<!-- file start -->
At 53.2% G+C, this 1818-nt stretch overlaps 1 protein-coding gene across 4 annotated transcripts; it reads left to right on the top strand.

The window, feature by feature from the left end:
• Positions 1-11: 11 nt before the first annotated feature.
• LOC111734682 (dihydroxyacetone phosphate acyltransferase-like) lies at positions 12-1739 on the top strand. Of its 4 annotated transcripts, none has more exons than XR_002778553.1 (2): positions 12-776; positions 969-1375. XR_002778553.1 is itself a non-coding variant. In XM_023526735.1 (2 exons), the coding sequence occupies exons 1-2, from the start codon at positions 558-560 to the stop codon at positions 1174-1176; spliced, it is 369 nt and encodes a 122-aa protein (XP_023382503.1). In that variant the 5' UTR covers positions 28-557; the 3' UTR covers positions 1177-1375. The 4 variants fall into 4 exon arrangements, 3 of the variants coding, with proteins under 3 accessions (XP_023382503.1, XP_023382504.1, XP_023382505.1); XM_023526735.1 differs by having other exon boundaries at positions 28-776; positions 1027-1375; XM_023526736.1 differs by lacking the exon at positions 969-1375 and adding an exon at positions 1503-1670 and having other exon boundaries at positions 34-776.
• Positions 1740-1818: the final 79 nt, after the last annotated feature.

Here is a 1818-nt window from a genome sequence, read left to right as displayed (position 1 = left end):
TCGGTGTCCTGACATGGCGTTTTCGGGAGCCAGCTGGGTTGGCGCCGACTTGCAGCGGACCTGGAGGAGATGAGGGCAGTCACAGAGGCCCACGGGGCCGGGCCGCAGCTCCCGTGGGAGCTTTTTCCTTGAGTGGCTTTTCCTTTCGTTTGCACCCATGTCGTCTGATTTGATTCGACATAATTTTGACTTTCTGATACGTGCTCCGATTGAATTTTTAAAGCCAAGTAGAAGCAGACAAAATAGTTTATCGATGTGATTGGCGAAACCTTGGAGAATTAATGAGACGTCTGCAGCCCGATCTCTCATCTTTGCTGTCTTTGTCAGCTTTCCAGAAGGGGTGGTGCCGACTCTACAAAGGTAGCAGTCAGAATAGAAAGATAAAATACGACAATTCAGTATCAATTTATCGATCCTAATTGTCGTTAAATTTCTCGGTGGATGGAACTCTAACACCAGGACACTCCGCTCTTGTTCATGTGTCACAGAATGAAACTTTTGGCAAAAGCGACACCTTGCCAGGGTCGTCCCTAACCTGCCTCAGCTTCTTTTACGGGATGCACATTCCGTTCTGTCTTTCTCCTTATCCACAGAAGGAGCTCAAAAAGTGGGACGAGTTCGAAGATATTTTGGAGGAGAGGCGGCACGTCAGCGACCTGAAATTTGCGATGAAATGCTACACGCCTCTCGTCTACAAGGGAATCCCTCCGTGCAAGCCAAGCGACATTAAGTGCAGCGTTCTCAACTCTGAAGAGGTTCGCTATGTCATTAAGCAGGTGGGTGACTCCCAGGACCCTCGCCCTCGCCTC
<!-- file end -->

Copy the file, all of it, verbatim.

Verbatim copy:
At 53.2% G+C, this 1818-nt stretch overlaps 1 protein-coding gene across 4 annotated transcripts; it reads left to right on the top strand.

The window, feature by feature from the left end:
• Positions 1-11: 11 nt before the first annotated feature.
• LOC111734682 (dihydroxyacetone phosphate acyltransferase-like) lies at positions 12-1739 on the top strand. Of its 4 annotated transcripts, none has more exons than XR_002778553.1 (2): positions 12-776; positions 969-1375. XR_002778553.1 is itself a non-coding variant. In XM_023526735.1 (2 exons), the coding sequence occupies exons 1-2, from the start codon at positions 558-560 to the stop codon at positions 1174-1176; spliced, it is 369 nt and encodes a 122-aa protein (XP_023382503.1). In that variant the 5' UTR covers positions 28-557; the 3' UTR covers positions 1177-1375. The 4 variants fall into 4 exon arrangements, 3 of the variants coding, with proteins under 3 accessions (XP_023382503.1, XP_023382504.1, XP_023382505.1); XM_023526735.1 differs by having other exon boundaries at positions 28-776; positions 1027-1375; XM_023526736.1 differs by lacking the exon at positions 969-1375 and adding an exon at positions 1503-1670 and having other exon boundaries at positions 34-776.
• Positions 1740-1818: the final 79 nt, after the last annotated feature.

Here is a 1818-nt window from a genome sequence, read left to right as displayed (position 1 = left end):
TCGGTGTCCTGACATGGCGTTTTCGGGAGCCAGCTGGGTTGGCGCCGACTTGCAGCGGACCTGGAGGAGATGAGGGCAGTCACAGAGGCCCACGGGGCCGGGCCGCAGCTCCCGTGGGAGCTTTTTCCTTGAGTGGCTTTTCCTTTCGTTTGCACCCATGTCGTCTGATTTGATTCGACATAATTTTGACTTTCTGATACGTGCTCCGATTGAATTTTTAAAGCCAAGTAGAAGCAGACAAAATAGTTTATCGATGTGATTGGCGAAACCTTGGAGAATTAATGAGACGTCTGCAGCCCGATCTCTCATCTTTGCTGTCTTTGTCAGCTTTCCAGAAGGGGTGGTGCCGACTCTACAAAGGTAGCAGTCAGAATAGAAAGATAAAATACGACAATTCAGTATCAATTTATCGATCCTAATTGTCGTTAAATTTCTCGGTGGATGGAACTCTAACACCAGGACACTCCGCTCTTGTTCATGTGTCACAGAATGAAACTTTTGGCAAAAGCGACACCTTGCCAGGGTCGTCCCTAACCTGCCTCAGCTTCTTTTACGGGATGCACATTCCGTTCTGTCTTTCTCCTTATCCACAGAAGGAGCTCAAAAAGTGGGACGAGTTCGAAGATATTTTGGAGGAGAGGCGGCACGTCAGCGACCTGAAATTTGCGATGAAATGCTACACGCCTCTCGTCTACAAGGGAATCCCTCCGTGCAAGCCAAGCGACATTAAGTGCAGCGTTCTCAACTCTGAAGAGGTTCGCTATGTCATTAAGCAGGTGGGTGACTCCCAGGACCCTCGCCCTCGCCTC